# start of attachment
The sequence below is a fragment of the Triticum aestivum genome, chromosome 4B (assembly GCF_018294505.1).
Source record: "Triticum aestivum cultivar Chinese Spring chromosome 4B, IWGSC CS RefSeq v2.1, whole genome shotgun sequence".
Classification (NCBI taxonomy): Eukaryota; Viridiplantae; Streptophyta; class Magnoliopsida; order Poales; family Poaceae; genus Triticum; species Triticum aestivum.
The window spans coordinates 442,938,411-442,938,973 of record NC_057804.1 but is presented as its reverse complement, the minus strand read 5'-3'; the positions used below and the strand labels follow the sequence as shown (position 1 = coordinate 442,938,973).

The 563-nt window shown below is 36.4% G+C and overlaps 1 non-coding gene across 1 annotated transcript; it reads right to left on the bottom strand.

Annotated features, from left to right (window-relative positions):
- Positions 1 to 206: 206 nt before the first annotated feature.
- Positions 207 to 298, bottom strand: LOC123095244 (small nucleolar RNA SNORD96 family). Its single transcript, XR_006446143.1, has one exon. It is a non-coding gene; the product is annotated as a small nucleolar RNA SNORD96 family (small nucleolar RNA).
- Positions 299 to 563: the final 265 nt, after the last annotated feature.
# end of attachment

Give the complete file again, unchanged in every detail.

The sequence below is a fragment of the Triticum aestivum genome, chromosome 4B (assembly GCF_018294505.1).
Source record: "Triticum aestivum cultivar Chinese Spring chromosome 4B, IWGSC CS RefSeq v2.1, whole genome shotgun sequence".
Classification (NCBI taxonomy): Eukaryota; Viridiplantae; Streptophyta; class Magnoliopsida; order Poales; family Poaceae; genus Triticum; species Triticum aestivum.
The window spans coordinates 442,938,411-442,938,973 of record NC_057804.1 but is presented as its reverse complement, the minus strand read 5'-3'; the positions used below and the strand labels follow the sequence as shown (position 1 = coordinate 442,938,973).

The 563-nt window shown below is 36.4% G+C and overlaps 1 non-coding gene across 1 annotated transcript; it reads right to left on the bottom strand.

Annotated features, from left to right (window-relative positions):
- Positions 1 to 206: 206 nt before the first annotated feature.
- Positions 207 to 298, bottom strand: LOC123095244 (small nucleolar RNA SNORD96 family). Its single transcript, XR_006446143.1, has one exon. It is a non-coding gene; the product is annotated as a small nucleolar RNA SNORD96 family (small nucleolar RNA).
- Positions 299 to 563: the final 265 nt, after the last annotated feature.